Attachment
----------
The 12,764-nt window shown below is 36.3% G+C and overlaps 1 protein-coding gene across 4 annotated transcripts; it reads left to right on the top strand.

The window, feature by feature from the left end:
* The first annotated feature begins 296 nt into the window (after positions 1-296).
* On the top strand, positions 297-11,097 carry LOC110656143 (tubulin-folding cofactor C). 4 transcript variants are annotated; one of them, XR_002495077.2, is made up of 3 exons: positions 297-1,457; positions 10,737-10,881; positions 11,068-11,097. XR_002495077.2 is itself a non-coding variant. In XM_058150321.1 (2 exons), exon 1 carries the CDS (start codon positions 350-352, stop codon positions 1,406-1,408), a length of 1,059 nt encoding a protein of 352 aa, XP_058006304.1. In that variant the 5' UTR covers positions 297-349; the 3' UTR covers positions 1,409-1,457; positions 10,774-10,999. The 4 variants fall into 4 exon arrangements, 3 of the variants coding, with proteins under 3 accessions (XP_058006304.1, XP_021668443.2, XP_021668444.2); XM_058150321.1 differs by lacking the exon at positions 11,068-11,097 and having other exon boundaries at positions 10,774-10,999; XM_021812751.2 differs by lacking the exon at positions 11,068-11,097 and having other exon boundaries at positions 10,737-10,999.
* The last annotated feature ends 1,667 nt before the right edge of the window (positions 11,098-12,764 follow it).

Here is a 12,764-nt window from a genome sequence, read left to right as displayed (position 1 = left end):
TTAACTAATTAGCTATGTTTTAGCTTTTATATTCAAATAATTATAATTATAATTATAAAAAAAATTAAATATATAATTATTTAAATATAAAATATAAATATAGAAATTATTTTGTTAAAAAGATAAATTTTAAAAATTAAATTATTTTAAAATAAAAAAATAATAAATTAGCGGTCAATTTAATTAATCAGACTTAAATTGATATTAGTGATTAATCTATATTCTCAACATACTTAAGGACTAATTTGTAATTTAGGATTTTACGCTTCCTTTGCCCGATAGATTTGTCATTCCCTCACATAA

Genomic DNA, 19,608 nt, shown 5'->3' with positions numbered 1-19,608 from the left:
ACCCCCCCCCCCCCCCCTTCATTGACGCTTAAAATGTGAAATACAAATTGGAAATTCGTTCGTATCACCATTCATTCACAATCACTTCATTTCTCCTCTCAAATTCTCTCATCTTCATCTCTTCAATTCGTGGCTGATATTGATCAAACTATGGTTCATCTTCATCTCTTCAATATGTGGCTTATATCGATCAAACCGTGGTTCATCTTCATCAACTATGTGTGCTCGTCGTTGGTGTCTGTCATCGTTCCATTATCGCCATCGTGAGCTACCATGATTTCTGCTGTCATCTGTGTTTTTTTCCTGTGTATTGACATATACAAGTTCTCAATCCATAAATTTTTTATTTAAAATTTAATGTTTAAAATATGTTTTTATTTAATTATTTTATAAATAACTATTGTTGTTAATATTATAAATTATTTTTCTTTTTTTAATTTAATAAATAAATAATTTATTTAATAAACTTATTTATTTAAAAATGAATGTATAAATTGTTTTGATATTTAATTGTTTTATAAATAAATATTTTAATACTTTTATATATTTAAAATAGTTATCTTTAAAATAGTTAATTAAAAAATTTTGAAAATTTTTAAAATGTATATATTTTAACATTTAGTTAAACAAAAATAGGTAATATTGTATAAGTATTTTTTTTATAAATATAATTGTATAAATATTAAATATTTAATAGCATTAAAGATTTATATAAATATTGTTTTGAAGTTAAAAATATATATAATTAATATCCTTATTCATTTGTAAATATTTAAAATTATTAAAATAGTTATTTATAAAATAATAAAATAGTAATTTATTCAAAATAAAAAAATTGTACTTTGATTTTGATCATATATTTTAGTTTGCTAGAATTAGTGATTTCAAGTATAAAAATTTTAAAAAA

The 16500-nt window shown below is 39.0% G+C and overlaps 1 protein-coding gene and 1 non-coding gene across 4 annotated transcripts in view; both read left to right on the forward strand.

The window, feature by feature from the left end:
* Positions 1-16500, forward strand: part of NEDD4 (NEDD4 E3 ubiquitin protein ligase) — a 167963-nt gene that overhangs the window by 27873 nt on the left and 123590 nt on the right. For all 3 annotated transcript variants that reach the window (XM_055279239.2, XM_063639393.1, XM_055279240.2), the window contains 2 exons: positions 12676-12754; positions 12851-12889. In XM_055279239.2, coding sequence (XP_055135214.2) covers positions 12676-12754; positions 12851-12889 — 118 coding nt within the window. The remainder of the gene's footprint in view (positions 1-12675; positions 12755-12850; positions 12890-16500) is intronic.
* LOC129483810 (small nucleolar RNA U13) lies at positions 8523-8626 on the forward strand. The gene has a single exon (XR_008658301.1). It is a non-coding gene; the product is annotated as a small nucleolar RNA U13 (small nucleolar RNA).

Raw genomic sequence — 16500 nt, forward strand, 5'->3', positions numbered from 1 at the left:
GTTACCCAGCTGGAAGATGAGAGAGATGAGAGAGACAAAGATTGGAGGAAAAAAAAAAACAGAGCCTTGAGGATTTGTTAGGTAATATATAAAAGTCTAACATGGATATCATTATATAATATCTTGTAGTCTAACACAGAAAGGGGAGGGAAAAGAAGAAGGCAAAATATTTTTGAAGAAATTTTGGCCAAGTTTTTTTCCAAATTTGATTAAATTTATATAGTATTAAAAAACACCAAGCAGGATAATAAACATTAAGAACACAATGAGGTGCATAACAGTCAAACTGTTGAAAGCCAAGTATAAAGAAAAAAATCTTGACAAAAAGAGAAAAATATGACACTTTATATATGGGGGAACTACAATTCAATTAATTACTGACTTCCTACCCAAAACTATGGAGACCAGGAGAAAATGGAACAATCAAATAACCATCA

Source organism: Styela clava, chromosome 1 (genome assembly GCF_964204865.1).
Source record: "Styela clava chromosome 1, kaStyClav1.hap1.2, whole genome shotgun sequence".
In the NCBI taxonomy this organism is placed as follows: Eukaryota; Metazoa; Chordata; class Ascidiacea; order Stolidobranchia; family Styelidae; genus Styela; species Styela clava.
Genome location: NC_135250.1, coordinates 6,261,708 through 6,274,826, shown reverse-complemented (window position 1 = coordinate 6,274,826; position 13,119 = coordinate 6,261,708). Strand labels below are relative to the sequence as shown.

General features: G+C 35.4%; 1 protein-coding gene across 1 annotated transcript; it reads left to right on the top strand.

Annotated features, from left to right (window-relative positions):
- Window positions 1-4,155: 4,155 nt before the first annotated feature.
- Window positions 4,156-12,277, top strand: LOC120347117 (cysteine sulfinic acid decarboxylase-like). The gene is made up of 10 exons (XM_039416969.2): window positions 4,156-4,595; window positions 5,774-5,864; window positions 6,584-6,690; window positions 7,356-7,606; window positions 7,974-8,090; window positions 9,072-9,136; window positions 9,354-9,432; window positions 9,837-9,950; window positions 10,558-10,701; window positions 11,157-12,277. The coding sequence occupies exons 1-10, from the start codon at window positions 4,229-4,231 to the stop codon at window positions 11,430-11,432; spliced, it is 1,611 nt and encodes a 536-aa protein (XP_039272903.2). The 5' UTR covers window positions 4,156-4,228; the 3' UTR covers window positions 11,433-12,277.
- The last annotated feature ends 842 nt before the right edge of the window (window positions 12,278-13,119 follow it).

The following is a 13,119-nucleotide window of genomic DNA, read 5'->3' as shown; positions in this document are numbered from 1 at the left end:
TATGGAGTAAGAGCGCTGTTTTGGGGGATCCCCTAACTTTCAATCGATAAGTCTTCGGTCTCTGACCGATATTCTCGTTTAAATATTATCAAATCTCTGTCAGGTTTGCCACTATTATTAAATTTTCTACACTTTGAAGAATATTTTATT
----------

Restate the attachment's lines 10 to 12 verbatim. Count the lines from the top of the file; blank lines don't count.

The 16500-nt window shown below is 39.0% G+C and overlaps 1 protein-coding gene and 1 non-coding gene across 4 annotated transcripts in view; both read left to right on the forward strand.

The window, feature by feature from the left end:
* Positions 1-16500, forward strand: part of NEDD4 (NEDD4 E3 ubiquitin protein ligase) — a 167963-nt gene that overhangs the window by 27873 nt on the left and 123590 nt on the right. For all 3 annotated transcript variants that reach the window (XM_055279239.2, XM_063639393.1, XM_055279240.2), the window contains 2 exons: positions 12676-12754; positions 12851-12889. In XM_055279239.2, coding sequence (XP_055135214.2) covers positions 12676-12754; positions 12851-12889 — 118 coding nt within the window. The remainder of the gene's footprint in view (positions 1-12675; positions 12755-12850; positions 12890-16500) is intronic.